WASHINGTON, DC, UNITED STATES
WASHINGTON D.C. - Air Force Capt. Travis Black, logistics readiness officer, never guessed that a simple mouth swab at a blood drive in his junior year of college would put him on a path to one day help save a little girl’s life.
That little girl is, then-8-year-old, Stella Monteverde-Cakebread. Before her condition was identified, Stella suffered from headaches, body aches and fever. The Cakebread family of Portland, Ore., tried every remedy they could think of, from ibuprofen, to ice packs, to yoga. Eventually, on Feb. 1, 2010, blood tests revealed that Stella had leukemia, a cancer of the blood affecting the white blood cells. Her family was devastated by the news.
The outlook was bleak. Even with a bone marrow transplant, she was given only a grim 30 percent chance of survival. Doctors forecast only a 2 percent chance of finding a matching donor because none of her family members were a match, and Stella’s condition was complicated by a genetic mutation that caused her cancerous cells to reproduce faster than her healthy cells.
During her long and arduous journey, Stella received an outpouring of love and support from all corners of her community. The greatest gift, though, came from Air Force Academy graduate Travis Black, who matched Stella perfectly on all 12 genetic markers.
Black was one of 20 donors initially identified as a potential match for Stella. After undergoing a battery of tests to whittle down candidates over the next several months, he was the top match.
The process of donating bone marrow begins when potential donors add their name to the National Marrow Donor Program registry, as Black did with a simple mouth swab, during his junior year at the Academy in 2004. Doctors then search the registry to find donors who are a potential match for their patients. Donors who are identified as a possible match are contacted and asked if they are still willing to complete the process. Those identified as the best match participate in an information session, and complete a final physical to determine if donation is the best course for the donor and the patient.
“The more research I did, the more I came to realize that I could be this little girl’s only chance,” said Black. “From her family’s perspective, I saved her life.”
Once he decided he was committed to helping Stella, Black underwent a surgical outpatient procedure where he was anesthetized, and doctors used a needle to draw liquid bone marrow from the back of his pelvic bone.
Black and Stella were required to remain anonymous to one another for one year. Black received updates on Stella at three, six, and 12 months after the procedure. At the time of the writing, the Blacks are set to travel to Portland to meet the Cakebreads for the first time.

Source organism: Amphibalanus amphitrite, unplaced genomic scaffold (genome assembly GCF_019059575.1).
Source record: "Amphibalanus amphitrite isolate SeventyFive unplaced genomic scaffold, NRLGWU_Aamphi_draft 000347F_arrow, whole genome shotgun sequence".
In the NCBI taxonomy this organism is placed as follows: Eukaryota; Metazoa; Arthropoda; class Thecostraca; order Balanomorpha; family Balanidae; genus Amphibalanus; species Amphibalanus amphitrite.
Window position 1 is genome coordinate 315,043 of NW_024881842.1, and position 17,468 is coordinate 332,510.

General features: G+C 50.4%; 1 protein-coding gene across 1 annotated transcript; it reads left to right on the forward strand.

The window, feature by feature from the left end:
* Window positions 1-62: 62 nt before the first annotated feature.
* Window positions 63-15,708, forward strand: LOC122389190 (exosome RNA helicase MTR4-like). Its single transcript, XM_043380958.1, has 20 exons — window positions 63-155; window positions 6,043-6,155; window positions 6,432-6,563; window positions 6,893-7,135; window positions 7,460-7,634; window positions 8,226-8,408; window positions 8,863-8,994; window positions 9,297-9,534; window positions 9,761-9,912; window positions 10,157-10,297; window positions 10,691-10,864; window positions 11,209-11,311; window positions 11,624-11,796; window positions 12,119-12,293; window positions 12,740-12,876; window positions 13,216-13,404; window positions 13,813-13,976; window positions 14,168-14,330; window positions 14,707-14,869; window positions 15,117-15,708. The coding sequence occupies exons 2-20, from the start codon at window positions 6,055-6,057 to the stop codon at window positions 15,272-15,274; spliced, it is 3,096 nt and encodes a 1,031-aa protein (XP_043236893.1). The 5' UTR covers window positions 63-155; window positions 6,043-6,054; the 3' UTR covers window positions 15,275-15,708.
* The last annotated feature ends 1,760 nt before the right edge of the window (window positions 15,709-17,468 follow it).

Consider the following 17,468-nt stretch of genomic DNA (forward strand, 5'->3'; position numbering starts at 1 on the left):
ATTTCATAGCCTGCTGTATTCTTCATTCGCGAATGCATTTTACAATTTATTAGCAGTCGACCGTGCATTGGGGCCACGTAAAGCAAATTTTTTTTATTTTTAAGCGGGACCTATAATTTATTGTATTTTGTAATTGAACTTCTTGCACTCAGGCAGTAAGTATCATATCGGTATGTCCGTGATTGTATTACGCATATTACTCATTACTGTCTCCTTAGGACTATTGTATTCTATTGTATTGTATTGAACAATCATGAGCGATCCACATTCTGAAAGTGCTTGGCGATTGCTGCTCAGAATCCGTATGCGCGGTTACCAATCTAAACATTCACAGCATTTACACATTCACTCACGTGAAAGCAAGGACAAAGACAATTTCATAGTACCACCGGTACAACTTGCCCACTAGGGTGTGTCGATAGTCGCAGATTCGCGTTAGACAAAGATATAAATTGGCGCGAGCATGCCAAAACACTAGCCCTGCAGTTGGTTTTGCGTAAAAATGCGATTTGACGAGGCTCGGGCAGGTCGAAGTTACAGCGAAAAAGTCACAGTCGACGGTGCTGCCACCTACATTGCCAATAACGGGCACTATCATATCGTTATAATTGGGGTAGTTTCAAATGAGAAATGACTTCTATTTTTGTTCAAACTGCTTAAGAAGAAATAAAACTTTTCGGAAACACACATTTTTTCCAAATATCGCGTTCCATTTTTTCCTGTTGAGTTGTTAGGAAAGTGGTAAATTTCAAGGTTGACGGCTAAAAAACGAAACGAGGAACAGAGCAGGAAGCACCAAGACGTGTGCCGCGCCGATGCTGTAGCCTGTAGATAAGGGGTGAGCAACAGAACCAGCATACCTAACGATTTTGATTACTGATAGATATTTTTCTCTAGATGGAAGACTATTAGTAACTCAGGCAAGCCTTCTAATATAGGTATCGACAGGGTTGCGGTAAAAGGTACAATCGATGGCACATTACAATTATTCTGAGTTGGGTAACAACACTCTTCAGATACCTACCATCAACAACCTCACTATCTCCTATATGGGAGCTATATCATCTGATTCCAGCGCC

“I feel very close to the Cakebreads, they feel just like family to me,” Black said. “Stella seems just like a little sister. It’s just crazy to think that when I put my name on that registry, Stella wasn’t even born yet. That’s an encouraging thought. It’s like it was meant to be.”
Today, according to her parents, Stella is a normal 10-year-old girl who has survived an extraordinary and deadly illness. Thanks to Black and countless others, she is stronger and wiser for it.
Since the procedure, a few things have changed about Stella—she now shares the same DNA as her donor, and because of a phenomenon that doctors call “cell memory,” she now exhibits similar behavior and personality traits.
“Her family said that since the surgery, Stella’s been a lot more goofy than she was before,” said Black. “My wife read that and said, ‘yep, that’s Travis!’”
There are many myths surrounding bone marrow donation. The Be the Match Registry, operated by the National Marrow Donor Program, dispels several of these myths on their website. Bone marrow donation is reputed to be a painful procedure with a long recovery process.
According to the website, there can be uncomfortable, but short, side effects after donating bone marrow; but most donors can return to their normal routine in as little as a couple of days or a couple of weeks, depending on the procedure.
Additionally, only five percent or less of a donor’s bone marrow is needed to save a patient’s life. The donor’s immune system stays strong, and cells regenerate within four to six weeks. No bone fragments are removed during the procedure, the majority of donations do not involve surgery, and there is never any cost to donate.
“There was an upperclassman I was talking to at the lunch table the day of the blood and bone marrow drive at the Academy,” Black recalled. “And he said he would never put his name on the registry because of how painful he’d heard the procedure was. I thought to myself, ‘Are you kidding me? You’re saving someone’s life, regardless of the discomfort, isn’t that more important? Someone’s life is on the line.’ You could be someone’s only chance. You could be someone’s perfect match.”
Anyone feeling inspired to save a life can do so at the upcoming bone marrow donor registration drive, from 10 a.m.-3 p.m. April 20 at the Joint Base Anacostia-Bolling Exchange. Call 202-404-3203 or visit the Be the Match website at http://marrow.org/Home.aspx for more information.
||WASHINGTON, DC, US
||COLORADO SPRINGS, CO, US
||PORTLAND, OR, US
This work, Air Force captain gives 10-year-old-leukemia survivor second chance at life, by SSgt Susan Davis, identified by DVIDS, is free of known copyright restrictions under U.S. copyright law.